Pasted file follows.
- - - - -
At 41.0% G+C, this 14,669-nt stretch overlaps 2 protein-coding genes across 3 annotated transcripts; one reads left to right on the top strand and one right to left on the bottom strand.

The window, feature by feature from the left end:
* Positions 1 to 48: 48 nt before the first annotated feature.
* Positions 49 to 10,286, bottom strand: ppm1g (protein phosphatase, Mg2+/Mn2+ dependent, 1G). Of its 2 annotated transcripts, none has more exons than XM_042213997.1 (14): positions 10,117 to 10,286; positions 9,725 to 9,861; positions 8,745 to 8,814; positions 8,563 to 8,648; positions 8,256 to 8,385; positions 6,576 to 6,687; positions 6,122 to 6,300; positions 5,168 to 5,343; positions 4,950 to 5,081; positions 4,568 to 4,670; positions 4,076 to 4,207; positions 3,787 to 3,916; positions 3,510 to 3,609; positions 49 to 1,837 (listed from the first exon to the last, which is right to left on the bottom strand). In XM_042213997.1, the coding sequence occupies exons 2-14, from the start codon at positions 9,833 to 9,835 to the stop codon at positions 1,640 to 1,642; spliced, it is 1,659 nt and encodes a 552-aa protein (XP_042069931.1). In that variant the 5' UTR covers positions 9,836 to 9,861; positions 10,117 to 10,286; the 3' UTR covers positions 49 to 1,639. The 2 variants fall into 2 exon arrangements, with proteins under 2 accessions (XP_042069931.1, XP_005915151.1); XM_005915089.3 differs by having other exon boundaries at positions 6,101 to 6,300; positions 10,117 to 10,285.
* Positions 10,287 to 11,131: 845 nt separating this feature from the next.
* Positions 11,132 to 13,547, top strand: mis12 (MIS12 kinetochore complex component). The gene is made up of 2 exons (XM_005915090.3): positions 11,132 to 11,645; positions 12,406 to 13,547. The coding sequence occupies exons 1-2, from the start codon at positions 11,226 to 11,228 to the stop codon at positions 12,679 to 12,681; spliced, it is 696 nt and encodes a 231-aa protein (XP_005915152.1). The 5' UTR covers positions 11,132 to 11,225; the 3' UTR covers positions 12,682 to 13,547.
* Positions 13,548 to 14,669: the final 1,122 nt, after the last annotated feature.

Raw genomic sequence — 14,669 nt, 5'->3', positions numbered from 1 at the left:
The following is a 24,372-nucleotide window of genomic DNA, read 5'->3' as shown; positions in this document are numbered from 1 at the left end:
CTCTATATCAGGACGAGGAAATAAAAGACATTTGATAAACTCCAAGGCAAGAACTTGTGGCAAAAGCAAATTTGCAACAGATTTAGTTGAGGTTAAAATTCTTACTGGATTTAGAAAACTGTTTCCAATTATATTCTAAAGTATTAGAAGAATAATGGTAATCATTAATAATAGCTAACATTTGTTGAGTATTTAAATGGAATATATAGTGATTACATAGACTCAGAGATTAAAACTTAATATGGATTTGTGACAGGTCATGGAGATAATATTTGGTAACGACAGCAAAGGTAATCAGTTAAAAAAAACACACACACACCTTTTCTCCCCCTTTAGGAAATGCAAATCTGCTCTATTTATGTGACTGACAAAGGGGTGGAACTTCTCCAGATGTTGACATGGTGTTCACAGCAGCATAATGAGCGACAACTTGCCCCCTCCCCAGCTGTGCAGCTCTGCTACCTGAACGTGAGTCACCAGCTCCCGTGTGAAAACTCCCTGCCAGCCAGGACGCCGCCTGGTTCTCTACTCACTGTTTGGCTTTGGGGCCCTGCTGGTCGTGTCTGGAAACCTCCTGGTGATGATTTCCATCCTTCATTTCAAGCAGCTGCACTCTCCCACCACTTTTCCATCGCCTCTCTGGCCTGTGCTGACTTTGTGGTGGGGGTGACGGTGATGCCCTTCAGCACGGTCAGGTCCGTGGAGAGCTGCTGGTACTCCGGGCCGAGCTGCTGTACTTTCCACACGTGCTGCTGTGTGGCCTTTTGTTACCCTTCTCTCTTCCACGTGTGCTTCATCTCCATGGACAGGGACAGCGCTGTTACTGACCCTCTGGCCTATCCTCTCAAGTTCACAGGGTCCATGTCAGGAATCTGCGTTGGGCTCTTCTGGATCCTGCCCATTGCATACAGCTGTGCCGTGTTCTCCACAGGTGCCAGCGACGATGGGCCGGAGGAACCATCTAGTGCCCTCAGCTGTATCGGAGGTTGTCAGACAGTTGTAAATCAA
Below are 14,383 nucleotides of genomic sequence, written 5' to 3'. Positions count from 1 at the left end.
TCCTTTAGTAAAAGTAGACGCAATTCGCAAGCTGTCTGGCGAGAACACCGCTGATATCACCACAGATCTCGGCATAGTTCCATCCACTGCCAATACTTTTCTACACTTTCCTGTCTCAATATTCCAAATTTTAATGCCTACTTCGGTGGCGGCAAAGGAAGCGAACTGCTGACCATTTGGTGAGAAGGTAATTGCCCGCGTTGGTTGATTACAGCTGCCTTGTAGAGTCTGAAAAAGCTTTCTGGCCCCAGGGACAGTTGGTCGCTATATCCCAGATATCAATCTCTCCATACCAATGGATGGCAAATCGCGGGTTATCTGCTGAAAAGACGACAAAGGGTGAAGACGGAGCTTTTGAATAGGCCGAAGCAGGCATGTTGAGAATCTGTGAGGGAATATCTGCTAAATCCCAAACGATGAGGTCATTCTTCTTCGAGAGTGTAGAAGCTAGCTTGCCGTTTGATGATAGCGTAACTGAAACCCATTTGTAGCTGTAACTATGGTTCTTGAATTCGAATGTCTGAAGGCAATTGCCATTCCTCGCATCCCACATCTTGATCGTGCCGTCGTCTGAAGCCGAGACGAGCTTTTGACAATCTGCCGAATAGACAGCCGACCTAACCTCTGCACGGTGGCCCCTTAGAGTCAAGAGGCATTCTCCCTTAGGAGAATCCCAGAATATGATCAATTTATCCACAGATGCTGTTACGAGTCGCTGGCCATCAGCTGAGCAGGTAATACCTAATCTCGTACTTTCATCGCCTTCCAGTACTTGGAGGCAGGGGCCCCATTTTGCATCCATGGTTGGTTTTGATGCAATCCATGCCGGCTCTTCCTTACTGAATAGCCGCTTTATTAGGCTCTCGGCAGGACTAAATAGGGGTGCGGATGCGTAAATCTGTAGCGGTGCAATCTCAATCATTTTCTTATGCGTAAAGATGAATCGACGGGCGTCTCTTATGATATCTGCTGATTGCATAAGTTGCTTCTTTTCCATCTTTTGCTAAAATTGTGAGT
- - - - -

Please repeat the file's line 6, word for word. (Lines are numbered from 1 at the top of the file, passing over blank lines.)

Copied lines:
* Positions 11,132 to 13,547, top strand: mis12 (MIS12 kinetochore complex component). The gene is made up of 2 exons (XM_005915090.3): positions 11,132 to 11,645; positions 12,406 to 13,547. The coding sequence occupies exons 1-2, from the start codon at positions 11,226 to 11,228 to the stop codon at positions 12,679 to 12,681; spliced, it is 696 nt and encodes a 231-aa protein (XP_005915152.1). The 5' UTR covers positions 11,132 to 11,225; the 3' UTR covers positions 12,682 to 13,547.